We moved homes the other week.
Change of residence ranks high on the Life Events Stress List. It’s between “Troubles with boss” and “Changing to a new school”.
For an additional challenge the move was planned for the week we returned from a long trip to Canada with a week in the Dominican Republic at the end of it. We were jet-lagged and weary even with our sun tans.
The week before we left for this long trip we were shooting a television show for three days. It was fun but tiring and I didn’t do much in the way of prep work for the move before we headed off island.
Yes, we set ourselves up for a stressful and tense move with our jet-lag, no preparation and a very short window for getting out of our old home, leaving it in good condition with all the linens washed and the walls free from toddler marks, and getting into our new place.
Despite the odds, it was the easiest move I’ve made so far. Note: I said easy. Not enjoyable.
Have less stuff. Really.
I packed up most of our stuff in an afternoon and then my husband and I finished packing and moved it all in one evening. Okay, the only furniture we own is a train table. That is a big one.
But, as someone with a lot of moves under my belt, I’ve found it’s rarely the furniture that does you in. It’s all the stuff in the closets and cabinets and kitchen drawers. It’s boxing all of it and moving all of it and then unpacking it.
In my athlete days I moved crossed country twice a year. My teammates and I lived out of a few duffel bags and some boxes of dollar store kitchen ware, drying racks for our spandex wardrobes and CDs (dating myself here). It was never the big stuff, the suitcases of lycra that did us in with the packing. It was the small things. It was the one off cheap bundt cake pan we bought and made one bundt cake with. It was the scores of CDs that we hadn’t listened to or the flimsy closet organizer we bought to get our clothes in order but never used.
It’s those little trinkets, not the bookshelf and the things you use everyday, that will have you wanting to curb your stuff during a move.
So get rid of it.
With our laundry situation there was no way I could get all the linens – sheets, duvet covers, towels – washed and dried in 48 hours.
So I outsourced them. The laundry service did a bang up job and it took an item off my plate.
We also hired a sitter for the evening so Chris and I could make quick work of moving. The other cost, and this was a splurge in my jet-lagged stated, was a cleaner for our old place. They got the place spic and span in two hours and for a reasonable price. One of the benefits to living in an 800 sq ft apartment.
If you don’t have the funds to outsource a few things during your move ask family and friends to lend a hand. Find someone to watch the kids for an afternoon or friends over for a packing party and have some nice food and beverage on hand.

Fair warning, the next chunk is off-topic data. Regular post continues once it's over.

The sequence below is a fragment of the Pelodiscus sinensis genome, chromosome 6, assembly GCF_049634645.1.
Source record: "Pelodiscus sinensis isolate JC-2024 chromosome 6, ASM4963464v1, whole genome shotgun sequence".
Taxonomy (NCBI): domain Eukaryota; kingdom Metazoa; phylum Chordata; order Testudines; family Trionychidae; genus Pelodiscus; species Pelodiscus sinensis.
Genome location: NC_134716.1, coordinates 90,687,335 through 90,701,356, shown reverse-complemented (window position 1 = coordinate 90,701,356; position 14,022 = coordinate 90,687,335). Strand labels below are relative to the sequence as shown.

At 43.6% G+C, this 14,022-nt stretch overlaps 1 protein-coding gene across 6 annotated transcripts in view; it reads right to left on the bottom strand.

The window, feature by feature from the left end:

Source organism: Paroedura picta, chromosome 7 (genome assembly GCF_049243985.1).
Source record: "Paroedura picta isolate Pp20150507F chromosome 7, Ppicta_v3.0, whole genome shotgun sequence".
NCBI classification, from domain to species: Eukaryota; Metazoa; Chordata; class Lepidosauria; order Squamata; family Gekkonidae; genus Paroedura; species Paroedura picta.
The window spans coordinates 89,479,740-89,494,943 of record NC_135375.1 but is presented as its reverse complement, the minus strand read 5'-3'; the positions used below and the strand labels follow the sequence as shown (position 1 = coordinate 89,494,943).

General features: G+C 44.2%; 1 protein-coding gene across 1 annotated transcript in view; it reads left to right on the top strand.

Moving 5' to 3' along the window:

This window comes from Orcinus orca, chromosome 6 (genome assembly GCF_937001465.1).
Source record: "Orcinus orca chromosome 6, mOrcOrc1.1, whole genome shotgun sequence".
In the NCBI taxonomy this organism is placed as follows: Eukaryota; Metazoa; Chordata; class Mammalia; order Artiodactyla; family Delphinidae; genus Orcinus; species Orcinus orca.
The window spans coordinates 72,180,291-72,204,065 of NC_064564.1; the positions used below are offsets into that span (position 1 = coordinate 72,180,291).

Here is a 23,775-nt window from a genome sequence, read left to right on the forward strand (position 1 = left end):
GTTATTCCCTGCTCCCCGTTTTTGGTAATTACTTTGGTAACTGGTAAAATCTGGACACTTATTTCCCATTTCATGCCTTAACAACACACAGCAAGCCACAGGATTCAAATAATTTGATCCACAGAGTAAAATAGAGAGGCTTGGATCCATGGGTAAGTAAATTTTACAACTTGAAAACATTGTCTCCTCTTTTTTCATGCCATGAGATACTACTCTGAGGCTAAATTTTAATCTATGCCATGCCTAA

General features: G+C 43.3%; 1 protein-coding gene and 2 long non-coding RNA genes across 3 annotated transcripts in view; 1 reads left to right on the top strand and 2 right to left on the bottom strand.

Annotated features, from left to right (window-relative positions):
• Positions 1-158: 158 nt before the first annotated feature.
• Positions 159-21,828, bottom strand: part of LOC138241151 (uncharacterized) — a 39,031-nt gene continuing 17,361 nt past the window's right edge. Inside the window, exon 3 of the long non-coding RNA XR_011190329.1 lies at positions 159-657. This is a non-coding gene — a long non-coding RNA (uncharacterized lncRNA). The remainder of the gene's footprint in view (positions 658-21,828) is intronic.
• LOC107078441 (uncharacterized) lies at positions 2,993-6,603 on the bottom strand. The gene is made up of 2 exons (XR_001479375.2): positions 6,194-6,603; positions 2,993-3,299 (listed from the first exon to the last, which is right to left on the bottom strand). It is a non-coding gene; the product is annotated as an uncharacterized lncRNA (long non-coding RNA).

Less stuff = not needing professional movers = saving $.
Even with our outsourcing this move didn’t cost us anything close to the price of hiring professional movers or even what hiring a moving van + feeding friends beer and pizza would have cost. Our expenses for the move were: babysitter, linens, cleaner and fuel for the car our friends loaned us. In fact, the fuel was by far the most expensive piece of our move at £50 ($75) for half a tank of gas (for a sedan – I know, crazy prices over here).
In 2009 we made a very costly move when we sold our 598 sq ft condo and purchased an 1100 sq ft one. I was 8 months pregnant and my husband was away for stage one of the move. I packed up most of our apartment myself and we hired movers to come in and take everything to storage. Our new home was being renovated so for three weeks we rented a furnished condo. When our new home was ready the movers took everything out of storage, put it in a moving van, and brought it to our new place.
That move cost us thousands of dollars and was one of the most stressful times of my life. Every other day I went to the pharmacy to check my blood pressure fearing that I was developing pre-eclampsia. I was so on edge with the move, the logistics of it, the endless packing and the cash we seemed to be hemorrhaging from it, that I was worried my blood pressure was sky high.
Moving is never easy.
Even with less stuff and some help, I still found myself tired and grumpy by the last hour of the move. At 10pm I felt like leaving the last few things at our old place and getting them in the morning. All I wanted was my bed and sleep. Chris helped me shake it off and we took our last load of stuff, Chris’s guitar and the clothes hanging in our wardrobe, to our new home. It was well worth it to push on and wake up the next morning in our new place with the move done.
And unpacking? Pretty painless. One morning of work had most of our stuff in closets and we were ready to resume living a normal life (read: no takeout). This weekend I finally put away the last couple of boxes and our new place feels like home.
Anyone else have lessons from moving house?